The Steel Club Workout

Go Clubbing, Get Fit

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Onnit Academy

I tend to think of myself as fairly well-versed on fitness equipment, but until a few days before my scheduled training session at DeFranco's Gym at the Onnit Academy in Austin, TX, I'd never heard of using a steel club as a strength training tool.

Now obviously, almost anything of significant mass can be used as a strength training tool, but in the modern world, the perspective of what qualifies as "real" fitness equipment is fairly limited.

Instead of viewing tree branches and rocks as legitimate weights, we look to dumbbells and medicine balls.

That's precisely what drew me to Onnit Academy in the first place. Onnit specializes in "primal" training equipment crafted to modern tastes. They've designed an entire movement-focused strength training system using their own products - steel maces, steel clubs, kettlebells, sandbags, steel bells, battle ropes, and more. They believe equipment should be versatile, affordable, and easily adaptable to every fitness level. 

And let me tell you, I was impressed.

Not only were the gym's facilities fantastic, but the staff was remarkable - friendly, inviting, and most importantly, knowledgeable.

Using a Steel Club for Exercise

I met with John Wolf, the Director of Fitness Education, to take me through a steel club workout. Because I'd never used a steel club before, the first half of our session was dedicated to warming up and mastering proper technique with the club before moving into the actual workout.

If you're familiar with kettlebells or steel maces, you can use their general properties as a reference point for the steel club. Essentially, clubs are a piece of equipment with an unbalanced distribution of weight - less weight at the narrower end, with progressively more weight along the club's shaft as it widens toward the end.

The difference is, that while kettlebells are short and compact, and maces are long and narrow, clubs fall somewhere in between - not excessively long, and not excessively narrow, but not exactly short and compact, either.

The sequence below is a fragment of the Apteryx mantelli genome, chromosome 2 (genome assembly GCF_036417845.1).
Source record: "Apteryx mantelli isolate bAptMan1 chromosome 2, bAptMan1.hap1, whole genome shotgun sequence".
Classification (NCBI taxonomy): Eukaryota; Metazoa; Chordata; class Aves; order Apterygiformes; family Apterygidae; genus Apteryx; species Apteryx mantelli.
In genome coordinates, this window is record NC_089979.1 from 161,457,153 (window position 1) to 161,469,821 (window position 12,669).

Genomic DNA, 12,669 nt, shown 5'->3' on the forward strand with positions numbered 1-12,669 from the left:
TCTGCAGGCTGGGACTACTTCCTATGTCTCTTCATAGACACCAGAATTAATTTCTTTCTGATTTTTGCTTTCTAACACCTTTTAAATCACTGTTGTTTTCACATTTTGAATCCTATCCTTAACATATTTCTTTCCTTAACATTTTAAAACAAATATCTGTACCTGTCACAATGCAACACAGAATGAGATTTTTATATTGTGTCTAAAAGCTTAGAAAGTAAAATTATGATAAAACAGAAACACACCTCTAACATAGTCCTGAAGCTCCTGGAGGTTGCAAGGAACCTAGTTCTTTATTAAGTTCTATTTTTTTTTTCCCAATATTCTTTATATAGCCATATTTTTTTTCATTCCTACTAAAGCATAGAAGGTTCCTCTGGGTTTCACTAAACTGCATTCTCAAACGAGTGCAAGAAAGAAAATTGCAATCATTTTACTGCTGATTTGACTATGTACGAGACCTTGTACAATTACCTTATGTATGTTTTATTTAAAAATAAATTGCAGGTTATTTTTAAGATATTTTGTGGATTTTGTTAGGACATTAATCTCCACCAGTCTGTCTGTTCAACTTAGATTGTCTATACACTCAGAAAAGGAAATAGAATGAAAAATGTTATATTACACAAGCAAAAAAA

This makes the club an excellent tool for practically any type of training - strength, balance, rotational power, and even rehab. The uneven distribution of weight requires a greater muscle engagement during training, and the size and shape make the clubs appropriate for swinging, pulling and pressing exercises. 

The Workout

I can't say enough great things about John Wolf. Rather than immediately throwing me into a workout, he took time during the warmup to analyze my movement patterns, and point out a few bad habits I've developed over the years. For instance, I have a tendency to let my lumbar spine "slack off" in every day life - I don't engage my core as much as I should, which probably contributes to my low back pain. He kept having to remind me to suck in my core and tuck my tailbone under to maintain proper form.

This was such a great lesson for me. It's easy for fitness professionals to assume they know it all, but to have another professional take the time to coach me through some of my own movements? It kept me honest about where I might have blind spots. An excellent reason to advocate for personal training.

It was also incredibly important to break down these bad habits before picking up the clubs. Using a new piece of equipment incorrectly can lead to unnecessary injury, so I was grateful to have John there to set me up for success.

Simple Movements

What was so interesting was to see how simple exercises could be progressively added to and changed as individual movements were mastered. For instance, I started by learning the 2-hand front swing. Once John thought I had sufficiently mastered the correct form, he had me change it slightly to the 2-hand clean. And from there, he had me add a 2-hand shouldered squat to the top of the movement. By the end of the class, asked me to string them all together into a single, challenging exercise.

He also worked me through each phase of the flag press lunge before having me set the clubs aside to introduce me to a bodyweight exercise called the frog pushup.

Once every piece was technically correct, I was ready to work. John's 10-minute steel club AMRAP (as many rounds as possible) was much harder than I ever imagined possible.  It involved as many successive rounds as I could complete of just three exercises over the course of 10 minutes:

  • 10 Front-swings to squats
  • 10 Flag press lunges
  • 8 Frog pushups

I'm no stranger to high intensity workouts, but I could barely complete this one... and it was just 10 minutes long. That just goes to show you how effective steel club training can be.

Buying and Using a Steel Club

You can purchase your own club for use at home for prices ranging from $40 to $120, depending on the weight of the club you purchase. If you do buy your own, I'd highly suggest working with trained steel club trainer to master your form before diving into a full workout.

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